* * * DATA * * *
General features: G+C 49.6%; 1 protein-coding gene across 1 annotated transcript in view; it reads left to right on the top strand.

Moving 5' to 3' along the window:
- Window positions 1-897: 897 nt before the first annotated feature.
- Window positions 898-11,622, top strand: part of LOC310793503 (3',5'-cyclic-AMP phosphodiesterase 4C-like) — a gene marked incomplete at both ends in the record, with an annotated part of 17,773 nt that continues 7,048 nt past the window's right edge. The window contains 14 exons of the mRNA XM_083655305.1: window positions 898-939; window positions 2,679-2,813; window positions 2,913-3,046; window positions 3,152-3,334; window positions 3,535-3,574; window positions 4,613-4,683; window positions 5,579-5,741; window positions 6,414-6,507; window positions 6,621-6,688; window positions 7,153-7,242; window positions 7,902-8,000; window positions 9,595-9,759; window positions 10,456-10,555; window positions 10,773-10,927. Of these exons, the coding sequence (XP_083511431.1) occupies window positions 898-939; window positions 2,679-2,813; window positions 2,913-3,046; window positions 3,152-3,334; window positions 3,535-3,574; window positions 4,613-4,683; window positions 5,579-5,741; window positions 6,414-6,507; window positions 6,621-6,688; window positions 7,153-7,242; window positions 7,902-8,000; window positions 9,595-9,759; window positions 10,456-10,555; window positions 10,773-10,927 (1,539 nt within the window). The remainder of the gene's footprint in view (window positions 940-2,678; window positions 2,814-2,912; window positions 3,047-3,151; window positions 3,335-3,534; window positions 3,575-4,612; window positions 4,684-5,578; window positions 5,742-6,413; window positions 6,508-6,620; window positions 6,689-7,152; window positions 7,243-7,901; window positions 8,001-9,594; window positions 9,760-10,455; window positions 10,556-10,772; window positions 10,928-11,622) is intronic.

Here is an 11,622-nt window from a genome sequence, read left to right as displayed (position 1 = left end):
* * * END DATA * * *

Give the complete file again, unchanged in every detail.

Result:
General features: G+C 49.6%; 1 protein-coding gene across 1 annotated transcript in view; it reads left to right on the top strand.

Moving 5' to 3' along the window:
- Window positions 1-897: 897 nt before the first annotated feature.
- Window positions 898-11,622, top strand: part of LOC310793503 (3',5'-cyclic-AMP phosphodiesterase 4C-like) — a gene marked incomplete at both ends in the record, with an annotated part of 17,773 nt that continues 7,048 nt past the window's right edge. The window contains 14 exons of the mRNA XM_083655305.1: window positions 898-939; window positions 2,679-2,813; window positions 2,913-3,046; window positions 3,152-3,334; window positions 3,535-3,574; window positions 4,613-4,683; window positions 5,579-5,741; window positions 6,414-6,507; window positions 6,621-6,688; window positions 7,153-7,242; window positions 7,902-8,000; window positions 9,595-9,759; window positions 10,456-10,555; window positions 10,773-10,927. Of these exons, the coding sequence (XP_083511431.1) occupies window positions 898-939; window positions 2,679-2,813; window positions 2,913-3,046; window positions 3,152-3,334; window positions 3,535-3,574; window positions 4,613-4,683; window positions 5,579-5,741; window positions 6,414-6,507; window positions 6,621-6,688; window positions 7,153-7,242; window positions 7,902-8,000; window positions 9,595-9,759; window positions 10,456-10,555; window positions 10,773-10,927 (1,539 nt within the window). The remainder of the gene's footprint in view (window positions 940-2,678; window positions 2,814-2,912; window positions 3,047-3,151; window positions 3,335-3,534; window positions 3,575-4,612; window positions 4,684-5,578; window positions 5,742-6,413; window positions 6,508-6,620; window positions 6,689-7,152; window positions 7,243-7,901; window positions 8,001-9,594; window positions 9,760-10,455; window positions 10,556-10,772; window positions 10,928-11,622) is intronic.

Here is an 11,622-nt window from a genome sequence, read left to right as displayed (position 1 = left end):